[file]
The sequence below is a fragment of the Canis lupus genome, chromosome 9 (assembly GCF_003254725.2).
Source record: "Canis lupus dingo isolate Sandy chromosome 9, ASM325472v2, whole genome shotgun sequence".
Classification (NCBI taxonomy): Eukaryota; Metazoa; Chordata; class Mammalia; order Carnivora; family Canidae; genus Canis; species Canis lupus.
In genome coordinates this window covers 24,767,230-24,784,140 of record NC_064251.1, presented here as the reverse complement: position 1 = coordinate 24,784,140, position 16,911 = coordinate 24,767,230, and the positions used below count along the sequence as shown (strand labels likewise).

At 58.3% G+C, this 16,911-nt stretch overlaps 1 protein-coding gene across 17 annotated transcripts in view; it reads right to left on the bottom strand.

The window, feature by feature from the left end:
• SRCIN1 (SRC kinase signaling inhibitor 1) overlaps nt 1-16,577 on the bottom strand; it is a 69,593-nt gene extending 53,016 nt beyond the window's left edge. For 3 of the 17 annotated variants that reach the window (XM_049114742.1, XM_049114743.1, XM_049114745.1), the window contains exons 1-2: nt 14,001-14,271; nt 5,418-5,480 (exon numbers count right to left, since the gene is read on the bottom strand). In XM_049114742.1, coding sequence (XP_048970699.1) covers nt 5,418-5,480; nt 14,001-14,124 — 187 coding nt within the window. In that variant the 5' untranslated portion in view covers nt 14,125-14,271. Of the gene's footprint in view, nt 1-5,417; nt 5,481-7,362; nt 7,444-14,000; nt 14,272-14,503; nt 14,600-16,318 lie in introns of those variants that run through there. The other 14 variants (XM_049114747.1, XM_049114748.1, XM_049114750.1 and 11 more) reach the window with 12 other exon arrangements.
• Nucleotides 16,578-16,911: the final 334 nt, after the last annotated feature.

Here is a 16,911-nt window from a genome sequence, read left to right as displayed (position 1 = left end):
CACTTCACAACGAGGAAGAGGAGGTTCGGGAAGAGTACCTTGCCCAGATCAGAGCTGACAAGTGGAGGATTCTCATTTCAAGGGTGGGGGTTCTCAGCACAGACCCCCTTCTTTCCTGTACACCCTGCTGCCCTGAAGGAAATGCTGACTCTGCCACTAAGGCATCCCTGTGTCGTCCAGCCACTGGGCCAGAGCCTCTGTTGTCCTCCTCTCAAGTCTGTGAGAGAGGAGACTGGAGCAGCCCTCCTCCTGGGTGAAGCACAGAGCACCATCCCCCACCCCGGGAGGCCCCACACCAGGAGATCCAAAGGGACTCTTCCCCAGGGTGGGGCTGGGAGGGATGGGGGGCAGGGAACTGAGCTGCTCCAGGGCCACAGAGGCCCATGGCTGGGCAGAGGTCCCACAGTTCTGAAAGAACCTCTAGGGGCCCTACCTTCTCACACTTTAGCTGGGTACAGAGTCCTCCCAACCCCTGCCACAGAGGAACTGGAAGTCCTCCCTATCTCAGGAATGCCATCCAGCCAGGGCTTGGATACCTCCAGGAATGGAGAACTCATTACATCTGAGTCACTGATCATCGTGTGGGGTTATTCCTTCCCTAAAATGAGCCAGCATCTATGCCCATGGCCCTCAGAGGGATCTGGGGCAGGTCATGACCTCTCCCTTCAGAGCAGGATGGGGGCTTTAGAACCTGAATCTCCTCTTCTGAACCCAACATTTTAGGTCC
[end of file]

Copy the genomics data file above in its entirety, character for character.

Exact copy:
The sequence below is a fragment of the Canis lupus genome, chromosome 9 (assembly GCF_003254725.2).
Source record: "Canis lupus dingo isolate Sandy chromosome 9, ASM325472v2, whole genome shotgun sequence".
Classification (NCBI taxonomy): Eukaryota; Metazoa; Chordata; class Mammalia; order Carnivora; family Canidae; genus Canis; species Canis lupus.
In genome coordinates this window covers 24,767,230-24,784,140 of record NC_064251.1, presented here as the reverse complement: position 1 = coordinate 24,784,140, position 16,911 = coordinate 24,767,230, and the positions used below count along the sequence as shown (strand labels likewise).

At 58.3% G+C, this 16,911-nt stretch overlaps 1 protein-coding gene across 17 annotated transcripts in view; it reads right to left on the bottom strand.

The window, feature by feature from the left end:
• SRCIN1 (SRC kinase signaling inhibitor 1) overlaps nt 1-16,577 on the bottom strand; it is a 69,593-nt gene extending 53,016 nt beyond the window's left edge. For 3 of the 17 annotated variants that reach the window (XM_049114742.1, XM_049114743.1, XM_049114745.1), the window contains exons 1-2: nt 14,001-14,271; nt 5,418-5,480 (exon numbers count right to left, since the gene is read on the bottom strand). In XM_049114742.1, coding sequence (XP_048970699.1) covers nt 5,418-5,480; nt 14,001-14,124 — 187 coding nt within the window. In that variant the 5' untranslated portion in view covers nt 14,125-14,271. Of the gene's footprint in view, nt 1-5,417; nt 5,481-7,362; nt 7,444-14,000; nt 14,272-14,503; nt 14,600-16,318 lie in introns of those variants that run through there. The other 14 variants (XM_049114747.1, XM_049114748.1, XM_049114750.1 and 11 more) reach the window with 12 other exon arrangements.
• Nucleotides 16,578-16,911: the final 334 nt, after the last annotated feature.

Here is a 16,911-nt window from a genome sequence, read left to right as displayed (position 1 = left end):
CACTTCACAACGAGGAAGAGGAGGTTCGGGAAGAGTACCTTGCCCAGATCAGAGCTGACAAGTGGAGGATTCTCATTTCAAGGGTGGGGGTTCTCAGCACAGACCCCCTTCTTTCCTGTACACCCTGCTGCCCTGAAGGAAATGCTGACTCTGCCACTAAGGCATCCCTGTGTCGTCCAGCCACTGGGCCAGAGCCTCTGTTGTCCTCCTCTCAAGTCTGTGAGAGAGGAGACTGGAGCAGCCCTCCTCCTGGGTGAAGCACAGAGCACCATCCCCCACCCCGGGAGGCCCCACACCAGGAGATCCAAAGGGACTCTTCCCCAGGGTGGGGCTGGGAGGGATGGGGGGCAGGGAACTGAGCTGCTCCAGGGCCACAGAGGCCCATGGCTGGGCAGAGGTCCCACAGTTCTGAAAGAACCTCTAGGGGCCCTACCTTCTCACACTTTAGCTGGGTACAGAGTCCTCCCAACCCCTGCCACAGAGGAACTGGAAGTCCTCCCTATCTCAGGAATGCCATCCAGCCAGGGCTTGGATACCTCCAGGAATGGAGAACTCATTACATCTGAGTCACTGATCATCGTGTGGGGTTATTCCTTCCCTAAAATGAGCCAGCATCTATGCCCATGGCCCTCAGAGGGATCTGGGGCAGGTCATGACCTCTCCCTTCAGAGCAGGATGGGGGCTTTAGAACCTGAATCTCCTCTTCTGAACCCAACATTTTAGGTCC